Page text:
We invite abstracts (up to 250 words) on any of the themes above or addressing related themes you feel deserve consideration. Abstracts should include a title, your email address and institutional affiliation if any (independent scholars are welcome to submit). Please send abstracts to David Landy at <sept12tcdconference@gmail.com> by 1 July 2017.

Conference information

Detailed information will be made available in due course, but this will be a one-day conference on 12 September 2017 at Trinity College Dublin, with a public lecture the evening before. The conference is hosted by the MPhil in Race, Ethnicity and Conflict in the Department of Sociology, Trinity College Dublin. Trinity was an early and important supporter of the academic boycott of Apartheid South Africa and remains well known for its liberal stance and openness towards diverse and dissenting voices.

Following the conference, the organisers intend to produce an edited collection of the papers in the form of either an edited book or a journal special issue

Dr David Landy, MPhil in Race, Ethnicity, Conflict, Trinity College Dublin

Dr Ronit Lentin, Associate Professor (retired), Sociology, Trinity College Dublin

Dr Conor McCarthy, School of English, Maynooth University

AFP letter in the Irish Times + great Op-Ed in defence of Academic Freedom

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Two items of interest were published in today’s Irish Times. The first, a letter from Academics for Palestine, concerning the ‘International Law and the State of Israel: Legitimacy, Responsibility and Exceptionalism’ conference due to take place in Cork University which is now under threat from outside forces.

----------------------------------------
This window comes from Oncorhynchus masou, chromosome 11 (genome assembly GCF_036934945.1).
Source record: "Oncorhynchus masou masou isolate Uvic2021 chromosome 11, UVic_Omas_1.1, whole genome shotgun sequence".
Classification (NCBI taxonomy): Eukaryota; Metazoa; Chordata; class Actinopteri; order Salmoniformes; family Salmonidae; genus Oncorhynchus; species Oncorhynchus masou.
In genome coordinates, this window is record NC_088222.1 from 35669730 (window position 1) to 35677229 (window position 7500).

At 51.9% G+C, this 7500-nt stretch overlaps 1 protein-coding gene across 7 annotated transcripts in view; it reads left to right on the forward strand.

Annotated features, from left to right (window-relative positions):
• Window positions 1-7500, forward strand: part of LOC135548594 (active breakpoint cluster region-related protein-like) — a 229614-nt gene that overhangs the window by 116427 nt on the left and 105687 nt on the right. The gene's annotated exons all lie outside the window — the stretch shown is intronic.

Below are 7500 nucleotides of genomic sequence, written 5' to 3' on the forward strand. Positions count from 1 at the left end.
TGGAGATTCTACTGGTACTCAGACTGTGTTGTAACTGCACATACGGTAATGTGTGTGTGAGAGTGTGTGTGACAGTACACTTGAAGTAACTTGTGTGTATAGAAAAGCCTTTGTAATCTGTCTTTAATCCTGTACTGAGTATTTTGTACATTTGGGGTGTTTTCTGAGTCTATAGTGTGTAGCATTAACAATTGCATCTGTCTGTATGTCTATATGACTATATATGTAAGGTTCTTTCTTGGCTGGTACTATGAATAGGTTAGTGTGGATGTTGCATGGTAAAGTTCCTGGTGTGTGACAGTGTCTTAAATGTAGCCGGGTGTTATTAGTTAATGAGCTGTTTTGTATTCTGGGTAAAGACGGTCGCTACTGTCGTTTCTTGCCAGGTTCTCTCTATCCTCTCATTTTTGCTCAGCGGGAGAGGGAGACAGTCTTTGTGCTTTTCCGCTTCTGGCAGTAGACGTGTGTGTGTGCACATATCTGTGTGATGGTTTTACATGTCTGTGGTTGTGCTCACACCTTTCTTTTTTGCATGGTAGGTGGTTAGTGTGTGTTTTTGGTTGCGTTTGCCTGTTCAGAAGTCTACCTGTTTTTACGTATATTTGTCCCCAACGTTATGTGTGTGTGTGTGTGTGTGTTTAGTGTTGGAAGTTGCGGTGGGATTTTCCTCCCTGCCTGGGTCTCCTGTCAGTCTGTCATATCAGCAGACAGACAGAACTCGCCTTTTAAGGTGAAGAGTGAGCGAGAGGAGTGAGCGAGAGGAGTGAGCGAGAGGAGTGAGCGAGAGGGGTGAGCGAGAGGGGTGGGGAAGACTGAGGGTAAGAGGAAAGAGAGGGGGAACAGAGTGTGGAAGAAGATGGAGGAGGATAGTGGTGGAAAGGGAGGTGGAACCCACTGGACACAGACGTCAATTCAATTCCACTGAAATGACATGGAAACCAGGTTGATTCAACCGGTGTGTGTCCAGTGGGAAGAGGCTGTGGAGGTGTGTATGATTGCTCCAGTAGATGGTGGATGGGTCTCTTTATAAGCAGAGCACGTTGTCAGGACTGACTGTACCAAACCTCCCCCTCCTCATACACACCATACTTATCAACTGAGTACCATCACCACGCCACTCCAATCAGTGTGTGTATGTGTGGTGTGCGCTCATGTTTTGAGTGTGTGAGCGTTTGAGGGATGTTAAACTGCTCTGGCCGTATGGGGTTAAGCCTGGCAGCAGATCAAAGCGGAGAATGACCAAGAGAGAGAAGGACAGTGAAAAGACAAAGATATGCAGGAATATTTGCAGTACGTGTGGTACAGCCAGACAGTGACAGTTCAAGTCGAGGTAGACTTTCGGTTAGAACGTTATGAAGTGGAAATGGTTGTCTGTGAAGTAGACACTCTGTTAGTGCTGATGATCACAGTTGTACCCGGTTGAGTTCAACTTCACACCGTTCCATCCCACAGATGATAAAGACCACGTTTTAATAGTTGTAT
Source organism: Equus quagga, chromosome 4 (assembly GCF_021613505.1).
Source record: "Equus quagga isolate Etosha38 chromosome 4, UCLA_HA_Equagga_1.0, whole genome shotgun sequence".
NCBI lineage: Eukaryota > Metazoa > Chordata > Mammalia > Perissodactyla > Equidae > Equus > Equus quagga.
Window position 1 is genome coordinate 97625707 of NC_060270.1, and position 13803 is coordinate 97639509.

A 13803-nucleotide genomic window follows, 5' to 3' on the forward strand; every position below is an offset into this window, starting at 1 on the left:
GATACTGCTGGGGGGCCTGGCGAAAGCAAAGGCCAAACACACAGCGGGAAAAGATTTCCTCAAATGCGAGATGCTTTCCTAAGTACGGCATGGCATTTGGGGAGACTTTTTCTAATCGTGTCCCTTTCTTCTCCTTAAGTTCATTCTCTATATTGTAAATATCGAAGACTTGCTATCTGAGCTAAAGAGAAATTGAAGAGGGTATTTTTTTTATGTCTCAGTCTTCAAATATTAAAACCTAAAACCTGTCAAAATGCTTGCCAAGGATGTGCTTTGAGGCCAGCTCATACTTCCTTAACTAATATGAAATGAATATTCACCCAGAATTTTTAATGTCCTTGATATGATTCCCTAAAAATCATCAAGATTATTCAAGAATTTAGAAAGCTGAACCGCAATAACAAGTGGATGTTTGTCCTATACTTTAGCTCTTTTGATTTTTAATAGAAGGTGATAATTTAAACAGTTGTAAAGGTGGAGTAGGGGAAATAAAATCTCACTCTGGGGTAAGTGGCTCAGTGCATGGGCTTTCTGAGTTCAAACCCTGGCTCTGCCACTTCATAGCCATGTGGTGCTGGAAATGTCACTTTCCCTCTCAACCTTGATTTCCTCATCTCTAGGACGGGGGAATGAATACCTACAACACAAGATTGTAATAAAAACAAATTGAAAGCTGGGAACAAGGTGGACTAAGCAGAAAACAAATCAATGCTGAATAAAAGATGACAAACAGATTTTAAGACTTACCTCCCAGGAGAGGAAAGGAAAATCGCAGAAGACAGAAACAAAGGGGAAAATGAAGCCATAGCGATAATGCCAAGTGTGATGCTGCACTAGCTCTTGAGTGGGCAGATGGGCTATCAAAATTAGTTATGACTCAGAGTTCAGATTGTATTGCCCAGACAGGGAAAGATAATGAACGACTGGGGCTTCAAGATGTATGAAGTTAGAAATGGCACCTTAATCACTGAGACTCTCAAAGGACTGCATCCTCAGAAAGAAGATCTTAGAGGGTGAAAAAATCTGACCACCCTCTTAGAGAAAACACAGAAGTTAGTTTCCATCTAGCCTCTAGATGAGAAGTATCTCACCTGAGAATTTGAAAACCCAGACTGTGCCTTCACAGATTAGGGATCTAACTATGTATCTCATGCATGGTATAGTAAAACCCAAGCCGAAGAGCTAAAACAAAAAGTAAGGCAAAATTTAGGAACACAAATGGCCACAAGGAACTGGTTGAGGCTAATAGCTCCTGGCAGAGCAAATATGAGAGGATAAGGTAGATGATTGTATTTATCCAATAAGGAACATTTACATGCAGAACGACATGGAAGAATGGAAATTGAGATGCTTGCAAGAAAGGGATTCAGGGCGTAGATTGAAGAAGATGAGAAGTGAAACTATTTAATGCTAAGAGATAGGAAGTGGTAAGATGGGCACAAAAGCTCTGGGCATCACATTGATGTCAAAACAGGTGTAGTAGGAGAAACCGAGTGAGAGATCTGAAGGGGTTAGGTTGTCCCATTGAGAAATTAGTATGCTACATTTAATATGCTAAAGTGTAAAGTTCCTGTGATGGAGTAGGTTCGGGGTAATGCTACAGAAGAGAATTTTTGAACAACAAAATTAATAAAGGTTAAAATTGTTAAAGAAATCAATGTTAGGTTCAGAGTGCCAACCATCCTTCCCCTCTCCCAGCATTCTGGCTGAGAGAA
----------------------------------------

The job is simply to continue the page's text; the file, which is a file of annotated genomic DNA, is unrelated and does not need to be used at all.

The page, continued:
Letter Text:

Sir, – Academics for Palestine, a group of academics working in Ireland in support of Palestinian universities and academics, notes with the greatest concern reported attempts by the Israeli embassy to prevent University College Cork hosting the conference “International Law and the State of Israel: Legitimacy, Responsibility and Exceptionalism” (“UCC conference on Israel sparks row with Israeli embassy”, January 10th).

The conference is being jointly organised by Palestinian and Israeli academics and offers a vital examination of how Israel operates, particularly in relation to international law.

The conference was scheduled to be held in the UK in 2015 but was thwarted following a high-profile campaign by the pro-Israel lobby that branded the event as “legitimising anti-Semitism” and pulled by Southampton University, citing security reasons.

Behind the effort to jeopardise the conference is the Israeli government and its multimillion battle against what it calls “delegitimisation”. A new ministry was set up as part of the effort.

Delegitimisation is considered any effort to raise awareness of the plight of the Palestinian people, criticising Israel’s policies and actions, and calling for accountability for Israel’s breaches of international law.

A recent Al Jazeera investigation has exposed interference by the Israeli embassy in internal British politics and universities, including planning to “take down” a senior member of the government, ousting the leader of the National Union of Students, and demonising advocates of the Boycott, Divestment and Sanctions (BDS) campaign.

It comes as no surprise that similar attempts are being made in Ireland to shut down spaces for debate and attack the work of advocacy groups such as the Ireland Palestine Solidarity Campaign and Trade Union Friends of Palestine that had their bank accounts closed in the past year without adequate explanation.

A cornerstone of our democracy is freedom of speech. In the interests of academic freedom, open debate and indeed justice, it is crucial that this conference goes ahead as planned without interference. – Yours, etc,